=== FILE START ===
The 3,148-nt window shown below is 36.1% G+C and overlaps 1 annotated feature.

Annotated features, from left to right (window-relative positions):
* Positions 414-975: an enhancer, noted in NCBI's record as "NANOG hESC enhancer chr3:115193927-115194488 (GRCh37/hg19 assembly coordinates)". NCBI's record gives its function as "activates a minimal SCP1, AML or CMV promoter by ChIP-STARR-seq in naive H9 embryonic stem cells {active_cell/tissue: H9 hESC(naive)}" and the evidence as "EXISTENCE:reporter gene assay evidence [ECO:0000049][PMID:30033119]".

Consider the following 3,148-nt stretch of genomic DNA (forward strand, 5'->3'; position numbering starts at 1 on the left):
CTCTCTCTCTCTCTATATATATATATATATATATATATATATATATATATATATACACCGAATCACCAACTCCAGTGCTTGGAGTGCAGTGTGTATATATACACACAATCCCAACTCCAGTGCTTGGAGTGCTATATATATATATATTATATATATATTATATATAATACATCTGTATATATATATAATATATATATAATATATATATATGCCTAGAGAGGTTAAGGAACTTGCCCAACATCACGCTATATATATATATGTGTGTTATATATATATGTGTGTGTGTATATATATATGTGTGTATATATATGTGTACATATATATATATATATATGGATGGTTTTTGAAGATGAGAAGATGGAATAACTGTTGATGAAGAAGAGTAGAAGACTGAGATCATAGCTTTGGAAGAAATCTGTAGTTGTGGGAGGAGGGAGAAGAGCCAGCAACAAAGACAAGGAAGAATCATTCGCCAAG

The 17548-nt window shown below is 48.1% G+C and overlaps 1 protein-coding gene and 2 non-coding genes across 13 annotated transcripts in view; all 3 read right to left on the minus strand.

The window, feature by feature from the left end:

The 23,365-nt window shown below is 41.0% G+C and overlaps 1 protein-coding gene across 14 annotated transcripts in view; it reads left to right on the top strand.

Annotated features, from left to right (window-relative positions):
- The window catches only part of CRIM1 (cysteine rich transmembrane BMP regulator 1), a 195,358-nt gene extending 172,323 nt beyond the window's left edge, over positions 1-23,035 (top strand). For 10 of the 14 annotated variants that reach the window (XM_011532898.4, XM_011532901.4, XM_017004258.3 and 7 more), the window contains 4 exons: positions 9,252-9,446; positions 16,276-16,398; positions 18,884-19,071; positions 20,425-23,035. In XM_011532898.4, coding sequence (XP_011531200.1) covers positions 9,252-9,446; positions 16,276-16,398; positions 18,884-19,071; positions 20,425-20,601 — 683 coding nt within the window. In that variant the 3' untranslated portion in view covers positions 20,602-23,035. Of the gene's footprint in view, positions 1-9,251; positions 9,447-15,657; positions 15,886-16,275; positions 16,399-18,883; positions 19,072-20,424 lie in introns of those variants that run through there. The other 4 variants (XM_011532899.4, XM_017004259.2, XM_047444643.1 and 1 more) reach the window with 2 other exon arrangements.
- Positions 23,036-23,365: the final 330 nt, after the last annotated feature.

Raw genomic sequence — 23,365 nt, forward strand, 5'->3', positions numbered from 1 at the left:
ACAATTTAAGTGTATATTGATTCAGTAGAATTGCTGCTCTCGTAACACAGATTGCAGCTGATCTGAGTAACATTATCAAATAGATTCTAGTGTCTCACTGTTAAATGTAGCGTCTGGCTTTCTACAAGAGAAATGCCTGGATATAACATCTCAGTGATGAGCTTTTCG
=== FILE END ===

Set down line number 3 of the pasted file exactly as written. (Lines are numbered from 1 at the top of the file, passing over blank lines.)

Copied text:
* Positions 414-975: an enhancer, noted in NCBI's record as "NANOG hESC enhancer chr3:115193927-115194488 (GRCh37/hg19 assembly coordinates)". NCBI's record gives its function as "activates a minimal SCP1, AML or CMV promoter by ChIP-STARR-seq in naive H9 embryonic stem cells {active_cell/tissue: H9 hESC(naive)}" and the evidence as "EXISTENCE:reporter gene assay evidence [ECO:0000049][PMID:30033119]".